Bookmark   February 10, 2009 at 10:30AM
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gonativegal

These forms can be easily picked up at an IRS office or mailed to your friend directly and he can fill them out.

My old boss - lol used to handwrite all the info on my 1099 as opposed to typing it in and it didn't look terribly professional but it was better to have one in hand when filing then not have one.

    Bookmark   February 10, 2009 at 10:54AM
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patser

does this matter at all if you efile?

    Bookmark   February 10, 2009 at 12:18PM
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behaviorkelton

I'm acting as an employee. I called him to remind him.

I just figured that as long as the IRS gets their money, then I (or he) won't be in any trouble for being late on the forms.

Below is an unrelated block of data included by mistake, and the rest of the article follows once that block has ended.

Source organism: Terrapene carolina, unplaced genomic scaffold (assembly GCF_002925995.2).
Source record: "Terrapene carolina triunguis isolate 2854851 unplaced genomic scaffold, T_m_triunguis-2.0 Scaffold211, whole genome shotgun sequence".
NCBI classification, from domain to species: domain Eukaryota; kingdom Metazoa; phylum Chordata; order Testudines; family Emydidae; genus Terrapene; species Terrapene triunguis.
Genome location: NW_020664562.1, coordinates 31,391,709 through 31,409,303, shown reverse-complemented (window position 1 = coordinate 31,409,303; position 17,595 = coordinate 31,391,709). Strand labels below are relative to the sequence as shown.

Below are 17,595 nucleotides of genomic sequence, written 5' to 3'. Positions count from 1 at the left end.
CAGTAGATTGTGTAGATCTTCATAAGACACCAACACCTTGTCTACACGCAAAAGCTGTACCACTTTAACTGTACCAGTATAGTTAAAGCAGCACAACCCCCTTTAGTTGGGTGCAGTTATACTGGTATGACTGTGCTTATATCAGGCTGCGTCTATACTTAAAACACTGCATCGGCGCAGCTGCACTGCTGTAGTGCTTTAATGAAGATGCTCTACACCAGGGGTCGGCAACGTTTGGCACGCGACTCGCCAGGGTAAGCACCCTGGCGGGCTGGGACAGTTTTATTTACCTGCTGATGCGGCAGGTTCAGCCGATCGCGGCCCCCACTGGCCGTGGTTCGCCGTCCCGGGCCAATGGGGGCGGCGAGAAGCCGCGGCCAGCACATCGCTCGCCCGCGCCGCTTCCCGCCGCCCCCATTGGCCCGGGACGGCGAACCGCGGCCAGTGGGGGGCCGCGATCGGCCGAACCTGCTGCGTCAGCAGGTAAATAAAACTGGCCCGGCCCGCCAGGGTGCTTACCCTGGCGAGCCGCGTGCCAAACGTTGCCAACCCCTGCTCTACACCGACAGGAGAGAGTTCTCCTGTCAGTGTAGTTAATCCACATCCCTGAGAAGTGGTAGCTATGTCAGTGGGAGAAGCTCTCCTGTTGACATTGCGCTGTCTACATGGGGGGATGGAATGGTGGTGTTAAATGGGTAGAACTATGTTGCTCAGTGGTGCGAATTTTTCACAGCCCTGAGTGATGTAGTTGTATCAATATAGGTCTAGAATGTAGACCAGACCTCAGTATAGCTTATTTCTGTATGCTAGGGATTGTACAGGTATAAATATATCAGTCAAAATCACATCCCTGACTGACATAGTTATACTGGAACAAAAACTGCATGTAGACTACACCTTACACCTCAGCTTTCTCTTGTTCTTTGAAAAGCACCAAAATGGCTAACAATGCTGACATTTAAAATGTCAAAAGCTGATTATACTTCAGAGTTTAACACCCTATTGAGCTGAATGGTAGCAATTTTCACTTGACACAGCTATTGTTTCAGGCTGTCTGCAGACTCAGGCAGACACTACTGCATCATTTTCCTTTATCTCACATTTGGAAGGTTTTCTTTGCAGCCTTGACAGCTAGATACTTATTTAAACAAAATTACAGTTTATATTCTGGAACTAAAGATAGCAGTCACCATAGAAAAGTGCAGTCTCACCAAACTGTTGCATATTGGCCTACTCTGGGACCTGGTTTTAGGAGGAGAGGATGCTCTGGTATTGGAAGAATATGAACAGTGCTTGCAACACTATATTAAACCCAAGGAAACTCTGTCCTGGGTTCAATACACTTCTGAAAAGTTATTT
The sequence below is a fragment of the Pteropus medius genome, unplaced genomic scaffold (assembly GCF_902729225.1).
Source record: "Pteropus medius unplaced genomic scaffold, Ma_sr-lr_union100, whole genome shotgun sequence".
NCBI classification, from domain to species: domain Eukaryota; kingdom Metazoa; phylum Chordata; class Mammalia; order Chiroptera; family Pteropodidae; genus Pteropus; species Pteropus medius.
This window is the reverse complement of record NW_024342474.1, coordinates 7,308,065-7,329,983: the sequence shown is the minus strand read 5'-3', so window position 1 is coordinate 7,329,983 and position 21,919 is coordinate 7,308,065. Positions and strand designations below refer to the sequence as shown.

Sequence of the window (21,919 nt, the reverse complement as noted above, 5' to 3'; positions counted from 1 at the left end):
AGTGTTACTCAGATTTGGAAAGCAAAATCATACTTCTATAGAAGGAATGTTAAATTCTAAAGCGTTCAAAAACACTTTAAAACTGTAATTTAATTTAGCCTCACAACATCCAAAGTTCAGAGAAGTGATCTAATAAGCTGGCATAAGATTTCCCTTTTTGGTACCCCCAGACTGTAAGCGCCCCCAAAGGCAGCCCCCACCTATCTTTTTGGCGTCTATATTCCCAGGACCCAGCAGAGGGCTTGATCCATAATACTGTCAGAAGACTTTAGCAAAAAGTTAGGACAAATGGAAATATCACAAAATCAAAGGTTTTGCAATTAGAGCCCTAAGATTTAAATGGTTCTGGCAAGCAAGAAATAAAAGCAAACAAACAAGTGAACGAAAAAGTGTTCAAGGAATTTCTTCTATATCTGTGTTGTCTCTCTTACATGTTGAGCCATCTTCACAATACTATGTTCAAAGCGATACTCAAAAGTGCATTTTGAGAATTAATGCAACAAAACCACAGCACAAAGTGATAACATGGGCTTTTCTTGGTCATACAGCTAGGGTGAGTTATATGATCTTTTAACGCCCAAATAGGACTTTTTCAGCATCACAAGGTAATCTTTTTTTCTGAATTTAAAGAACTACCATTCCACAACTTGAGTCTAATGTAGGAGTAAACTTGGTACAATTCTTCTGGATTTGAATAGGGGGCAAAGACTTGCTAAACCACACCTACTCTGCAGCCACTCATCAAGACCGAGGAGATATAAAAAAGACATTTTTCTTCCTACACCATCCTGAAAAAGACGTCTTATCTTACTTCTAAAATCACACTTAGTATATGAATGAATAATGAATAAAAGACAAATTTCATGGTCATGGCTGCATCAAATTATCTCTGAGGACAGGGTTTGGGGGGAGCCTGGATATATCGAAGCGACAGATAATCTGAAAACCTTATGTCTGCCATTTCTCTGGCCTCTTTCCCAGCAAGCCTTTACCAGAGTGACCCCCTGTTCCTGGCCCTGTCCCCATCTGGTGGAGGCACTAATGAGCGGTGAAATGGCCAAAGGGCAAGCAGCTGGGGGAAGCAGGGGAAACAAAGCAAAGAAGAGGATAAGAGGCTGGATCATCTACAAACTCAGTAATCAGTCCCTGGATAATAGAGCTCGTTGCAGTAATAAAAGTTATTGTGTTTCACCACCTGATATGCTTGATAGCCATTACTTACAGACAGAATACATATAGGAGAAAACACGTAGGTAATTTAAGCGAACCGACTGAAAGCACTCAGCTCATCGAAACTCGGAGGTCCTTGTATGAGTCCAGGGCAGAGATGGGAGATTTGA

Anyway, filing electronically, I won't be sending 1099's... so I will the IRS know it isn't in hand?

B

    Bookmark   February 10, 2009 at 12:20PM
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punamytsike

generally employees get w-2s and get their ss taxes withheld every paycheck and submitted to IRS. W-2 are sent to IRS even if you e-file. 1099 is sent to you if you are independent contractor. You never have to submit 1099 to IRS with personal filing. IRS does get it from the company that sent you the 1099.

    Bookmark   February 10, 2009 at 12:56PM
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behaviorkelton

OK... that is what I'm thinking. So is there any good reason to wait for the 1099? I know what I made, and my pal has the exact same figure on his end.